Please use this identifier to cite or link to this item: https://hdl.handle.net/10356/96280
Title: Genome-wide gene expression profiling of the Angelman syndrome mice with Ube3a mutation
Authors: Low, Daren.
Chen, Ken-Shiung.
Keywords: DRNTU::Science::Biological sciences::Genetics
Issue Date: 2010
Source: Low, D., & Chen, K.-S. (2010). Genome-wide gene expression profiling of the Angelman syndrome mice with Ube3a mutation. European Journal of Human Genetics, 18, 1228-1235.
Series/Report no.: European journal of human genetics
Abstract: Angelman syndrome (AS) is a human neurological disorder caused by lack of maternal UBE3A expression in the brain. Currently, the pathogenesis of AS, and how deficiency of maternal UBE3A can upset cellular homeostasis, remains vague. In this study, we performed a genomewide microarray analysis on the Ube3a maternal deficient (Ube3am-/p+) AS mouse to search for genes affected in the absence of Ube3a. We observed 64 differentially expressed transcripts (7 up-regulated and 57 down-regulated) showing more than 1.5-fold differences in expression (p<0.05) when compared to wildtype mice. Pathway analysis shows that these genes are implicated in three major networks associated with signalin, nervous system development and cell death. Using quantitative reverse transcription PCR (qRT-PCR), we validated the differential expression of genes (Fgf7, Glra1, Mc1r, Nr4a2, Slc5a7 and Epha6) that shows functional relevance to AS phenotype. We also show that the protein level of Mc1r and Nr4a2 in the AS mice cerebellum are decreased relative to that of the wildtype mice. Consistent with this finding, expression of small interfering RNA that targets Ube3a in P19 cells caused down-regulation of Mc1r and Nr4a2, whereas overexpression of Ube3a results in the up-regulation of Mc1r and Nr4a2 when compared to mock transfected cells. These observation aid in providing insights into the genesis of neurodevelopmental phenotype of AS and highlight specific area for future research.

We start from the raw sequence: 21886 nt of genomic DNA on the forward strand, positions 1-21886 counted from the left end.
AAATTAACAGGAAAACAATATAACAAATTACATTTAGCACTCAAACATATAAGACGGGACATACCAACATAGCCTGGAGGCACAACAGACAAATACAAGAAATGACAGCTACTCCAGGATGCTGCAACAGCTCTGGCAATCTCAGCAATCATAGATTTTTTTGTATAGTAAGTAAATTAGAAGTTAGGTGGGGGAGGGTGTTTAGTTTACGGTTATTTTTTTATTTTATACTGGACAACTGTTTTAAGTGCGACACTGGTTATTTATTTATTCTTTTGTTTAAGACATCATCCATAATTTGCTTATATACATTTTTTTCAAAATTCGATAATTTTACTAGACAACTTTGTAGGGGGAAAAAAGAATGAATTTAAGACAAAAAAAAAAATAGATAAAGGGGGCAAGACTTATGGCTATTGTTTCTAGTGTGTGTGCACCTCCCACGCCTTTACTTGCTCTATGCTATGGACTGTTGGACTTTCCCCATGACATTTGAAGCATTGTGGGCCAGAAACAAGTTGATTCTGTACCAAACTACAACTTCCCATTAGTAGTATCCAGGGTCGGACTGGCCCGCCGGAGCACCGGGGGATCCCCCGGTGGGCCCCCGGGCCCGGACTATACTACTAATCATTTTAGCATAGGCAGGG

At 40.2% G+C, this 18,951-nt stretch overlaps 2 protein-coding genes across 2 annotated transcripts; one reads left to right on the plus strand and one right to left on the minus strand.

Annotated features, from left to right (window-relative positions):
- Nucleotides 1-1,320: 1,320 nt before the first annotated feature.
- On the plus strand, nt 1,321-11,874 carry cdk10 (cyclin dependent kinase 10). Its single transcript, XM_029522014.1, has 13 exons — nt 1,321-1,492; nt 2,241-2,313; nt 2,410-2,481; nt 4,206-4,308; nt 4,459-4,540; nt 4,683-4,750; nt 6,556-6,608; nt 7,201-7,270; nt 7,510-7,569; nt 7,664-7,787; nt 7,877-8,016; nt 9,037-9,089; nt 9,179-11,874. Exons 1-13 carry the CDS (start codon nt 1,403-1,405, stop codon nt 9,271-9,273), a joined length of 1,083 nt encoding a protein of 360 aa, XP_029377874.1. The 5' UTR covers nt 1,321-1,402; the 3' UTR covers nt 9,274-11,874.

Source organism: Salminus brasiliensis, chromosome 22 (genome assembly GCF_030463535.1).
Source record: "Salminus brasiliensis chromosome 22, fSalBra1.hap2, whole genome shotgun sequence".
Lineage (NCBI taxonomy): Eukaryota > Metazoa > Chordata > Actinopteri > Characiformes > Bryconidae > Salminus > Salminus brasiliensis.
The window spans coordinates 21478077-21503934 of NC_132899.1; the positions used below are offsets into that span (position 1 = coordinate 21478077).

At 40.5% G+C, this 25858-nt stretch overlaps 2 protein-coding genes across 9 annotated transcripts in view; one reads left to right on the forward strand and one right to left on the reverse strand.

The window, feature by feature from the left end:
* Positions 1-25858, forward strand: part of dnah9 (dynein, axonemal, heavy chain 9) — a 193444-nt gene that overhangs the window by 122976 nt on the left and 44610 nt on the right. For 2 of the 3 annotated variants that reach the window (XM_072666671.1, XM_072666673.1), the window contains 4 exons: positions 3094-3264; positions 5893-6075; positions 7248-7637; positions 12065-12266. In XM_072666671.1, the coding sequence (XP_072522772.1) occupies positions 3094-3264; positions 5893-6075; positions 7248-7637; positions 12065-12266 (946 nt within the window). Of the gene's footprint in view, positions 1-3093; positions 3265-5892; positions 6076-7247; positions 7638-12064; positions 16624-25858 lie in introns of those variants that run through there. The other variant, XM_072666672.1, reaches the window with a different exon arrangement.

URI: https://hdl.handle.net/10356/96280
http://hdl.handle.net/10220/7170
ISSN: 1018-4813
DOI: http://dx.doi.org/10.1038/ejhg.2010.95
Rights: © 2010 Macmillan Publishers Limited
Fulltext Permission: none
Fulltext Availability: No Fulltext
Appears in Collections:SBS Journal Articles

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